Good Water Overcomes Bad Press for Texas Project

A water reuse project in Big Spring, Texas, gains public support and increases potable water availability.
Good Water Overcomes Bad Press for Texas Project
Secondary treated wastewater from the Big Spring treatment plant is pumped to a new facility that includes microfiltration, reverse osmosis and advanced oxidation.

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After a lot of fuss in the press, the system to recycle treated wastewater into the drinking water supply at Big Spring, Texas, is up and running successfully, with no complaints.

That’s the report from Cole Walker, assistant general manager of the Colorado River Municipal Water District — purveyor of water to a 36-county area of West Texas.

“I think overall, the response has been positive,” says Walker, despite negative news headlines back when the plant recycling the treated wastewater was brought online. “Water is scarce out here. It makes sense to use what’s available.”

Walker thinks most residents understand and accept the situation.

“We got a lot of attention, especially early on (as construction started),” says Walker. “At one of the meetings, a guy said he’d be able to drink his beer twice. But we’ve been very open and transparent. We host a lot of tours, ranging from community leaders to elementary school students. Once the plant was built and operating, we’ve gotten very little negative reaction.”

The system details
In the new system, secondary treated wastewater from the Big Spring treatment plant is pumped to a new facility that includes microfiltration, reverse osmosis and advanced oxidation — bringing it to drinking water standards. About 2 mgd of treated wastewater is purified in the process.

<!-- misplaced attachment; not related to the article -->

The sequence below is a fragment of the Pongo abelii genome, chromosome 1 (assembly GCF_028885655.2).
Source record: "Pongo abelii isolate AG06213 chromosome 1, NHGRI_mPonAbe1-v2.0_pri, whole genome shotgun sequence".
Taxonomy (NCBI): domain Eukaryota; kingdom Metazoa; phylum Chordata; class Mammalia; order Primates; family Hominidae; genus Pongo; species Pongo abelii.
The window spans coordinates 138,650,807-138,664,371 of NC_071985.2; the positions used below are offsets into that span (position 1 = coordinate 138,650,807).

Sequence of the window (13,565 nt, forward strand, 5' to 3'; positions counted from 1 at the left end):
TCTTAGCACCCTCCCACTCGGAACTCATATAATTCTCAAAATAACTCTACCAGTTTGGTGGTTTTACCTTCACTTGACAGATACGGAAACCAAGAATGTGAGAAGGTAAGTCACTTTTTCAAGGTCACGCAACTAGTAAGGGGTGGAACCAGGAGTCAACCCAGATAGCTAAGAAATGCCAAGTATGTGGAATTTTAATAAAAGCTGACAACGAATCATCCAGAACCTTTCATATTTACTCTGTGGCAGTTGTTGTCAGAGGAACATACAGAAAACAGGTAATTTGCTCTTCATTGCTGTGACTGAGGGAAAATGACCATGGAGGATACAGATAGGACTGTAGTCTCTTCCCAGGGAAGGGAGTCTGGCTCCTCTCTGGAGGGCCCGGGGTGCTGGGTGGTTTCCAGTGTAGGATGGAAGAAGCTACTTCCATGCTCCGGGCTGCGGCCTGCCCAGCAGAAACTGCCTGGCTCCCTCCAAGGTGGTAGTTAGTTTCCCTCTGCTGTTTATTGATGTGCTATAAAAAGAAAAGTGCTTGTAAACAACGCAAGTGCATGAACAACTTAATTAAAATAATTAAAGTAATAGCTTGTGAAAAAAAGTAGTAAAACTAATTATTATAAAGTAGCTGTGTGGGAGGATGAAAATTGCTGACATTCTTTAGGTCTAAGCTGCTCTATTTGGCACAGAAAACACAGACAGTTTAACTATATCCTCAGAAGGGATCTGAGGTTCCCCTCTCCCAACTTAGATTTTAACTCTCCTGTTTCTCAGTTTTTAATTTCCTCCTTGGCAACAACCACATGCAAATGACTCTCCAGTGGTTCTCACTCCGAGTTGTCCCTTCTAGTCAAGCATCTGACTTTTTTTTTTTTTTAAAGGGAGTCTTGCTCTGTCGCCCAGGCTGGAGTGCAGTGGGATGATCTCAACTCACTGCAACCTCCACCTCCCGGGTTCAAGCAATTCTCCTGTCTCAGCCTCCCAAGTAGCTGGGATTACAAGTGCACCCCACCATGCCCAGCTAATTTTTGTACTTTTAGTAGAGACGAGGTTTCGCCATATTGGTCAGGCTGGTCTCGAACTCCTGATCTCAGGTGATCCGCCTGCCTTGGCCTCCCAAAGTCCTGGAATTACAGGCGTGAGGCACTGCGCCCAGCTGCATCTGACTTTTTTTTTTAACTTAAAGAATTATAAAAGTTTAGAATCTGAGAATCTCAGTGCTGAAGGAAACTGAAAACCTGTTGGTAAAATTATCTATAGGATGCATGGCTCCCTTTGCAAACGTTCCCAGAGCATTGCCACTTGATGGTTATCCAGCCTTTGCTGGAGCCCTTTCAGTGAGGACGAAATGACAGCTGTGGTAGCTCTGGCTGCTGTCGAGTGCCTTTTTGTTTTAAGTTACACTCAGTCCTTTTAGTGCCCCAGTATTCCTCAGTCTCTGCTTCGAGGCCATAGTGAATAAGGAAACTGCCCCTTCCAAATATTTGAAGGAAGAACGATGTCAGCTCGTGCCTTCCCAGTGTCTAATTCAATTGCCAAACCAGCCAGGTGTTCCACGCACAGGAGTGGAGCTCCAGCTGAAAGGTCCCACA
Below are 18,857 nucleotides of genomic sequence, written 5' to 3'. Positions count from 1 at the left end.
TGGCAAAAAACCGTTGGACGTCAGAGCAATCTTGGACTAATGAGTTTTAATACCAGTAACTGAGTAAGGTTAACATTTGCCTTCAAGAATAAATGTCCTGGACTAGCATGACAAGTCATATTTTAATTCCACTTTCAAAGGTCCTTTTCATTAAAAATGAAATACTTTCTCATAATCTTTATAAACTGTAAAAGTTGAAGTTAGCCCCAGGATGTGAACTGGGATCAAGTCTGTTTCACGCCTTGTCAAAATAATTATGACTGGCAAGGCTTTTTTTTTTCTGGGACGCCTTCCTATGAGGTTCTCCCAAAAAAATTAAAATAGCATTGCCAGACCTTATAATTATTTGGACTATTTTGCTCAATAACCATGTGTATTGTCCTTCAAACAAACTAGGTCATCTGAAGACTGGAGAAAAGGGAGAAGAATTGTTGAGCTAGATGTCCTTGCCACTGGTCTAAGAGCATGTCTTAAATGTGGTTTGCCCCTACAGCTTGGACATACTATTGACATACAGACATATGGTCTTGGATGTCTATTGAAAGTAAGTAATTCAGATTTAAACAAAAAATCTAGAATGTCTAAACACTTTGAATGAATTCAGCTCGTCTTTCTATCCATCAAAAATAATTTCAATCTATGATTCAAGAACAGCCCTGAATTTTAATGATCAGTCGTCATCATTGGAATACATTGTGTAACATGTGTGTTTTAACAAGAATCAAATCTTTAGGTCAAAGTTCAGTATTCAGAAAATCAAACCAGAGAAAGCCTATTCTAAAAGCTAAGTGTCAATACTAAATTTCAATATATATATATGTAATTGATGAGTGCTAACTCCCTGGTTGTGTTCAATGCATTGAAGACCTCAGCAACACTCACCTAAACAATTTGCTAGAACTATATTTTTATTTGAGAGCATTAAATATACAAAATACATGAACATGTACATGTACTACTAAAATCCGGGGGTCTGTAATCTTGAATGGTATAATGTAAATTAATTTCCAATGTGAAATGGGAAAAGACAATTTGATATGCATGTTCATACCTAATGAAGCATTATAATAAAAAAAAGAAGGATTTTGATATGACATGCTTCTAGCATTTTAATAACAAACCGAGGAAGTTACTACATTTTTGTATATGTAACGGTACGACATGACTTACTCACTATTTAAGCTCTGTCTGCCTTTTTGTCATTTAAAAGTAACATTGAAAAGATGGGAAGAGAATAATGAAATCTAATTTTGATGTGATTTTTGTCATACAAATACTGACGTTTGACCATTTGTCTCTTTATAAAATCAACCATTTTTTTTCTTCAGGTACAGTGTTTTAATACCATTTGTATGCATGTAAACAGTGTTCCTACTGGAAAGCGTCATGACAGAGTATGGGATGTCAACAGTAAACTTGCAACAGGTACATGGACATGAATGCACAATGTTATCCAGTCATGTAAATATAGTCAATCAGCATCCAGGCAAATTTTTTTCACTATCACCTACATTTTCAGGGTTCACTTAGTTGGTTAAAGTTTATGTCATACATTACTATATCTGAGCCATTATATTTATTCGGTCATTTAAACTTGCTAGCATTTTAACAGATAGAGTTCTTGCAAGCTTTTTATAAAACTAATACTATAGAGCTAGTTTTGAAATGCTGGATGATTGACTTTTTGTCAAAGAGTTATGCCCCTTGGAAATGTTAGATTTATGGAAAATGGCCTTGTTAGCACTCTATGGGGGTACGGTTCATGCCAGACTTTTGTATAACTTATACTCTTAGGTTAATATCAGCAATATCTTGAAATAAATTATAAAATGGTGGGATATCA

Then, the treated water is blended into the district’s raw water supply line. Water is drawn from Lake J.B. Thomas, the E.V. Spence Reservoir and the O.H. Ivie Reservoir, which together hold 1.3 million-acre feet. The district also operates four well fields. Delivered through some 600 miles of pipelines, the water makes up the total supply for member cities Big Spring, Snyder and Odessa, and also serves eight other cities. All of the communities have their own water treatment plants, which process the pipeline water.

Initially, the treated water is blended with surface water. Water is then further blended with other sources in the district’s system and delivered to the cities of Snyder, Big Spring, Stanton, Midland and Odessa. The new treatment plant began operating in April 2013, and reached essential completion last October, Walker says.

Resource planning
Walker says the new process was designed and built not necessarily as a response to droughts, which continue to plague this area.

“We were basically looking for new sources of water,” he says. “This is an arid region. A lot of our water sources are brackish. We’re producing better quality water (in the recycling process).”

The concept of using recycled wastewater to supplement drinking water supplies is not new, of course. Water suppliers in California, Texas, overseas in Singapore, and elsewhere, have been operating recycling systems for years, as other sources of raw water have become scarcer.

Recently, the city of Wichita Falls, Texas, submitted plans to state authorities to recycle treated wastewater for potable use.


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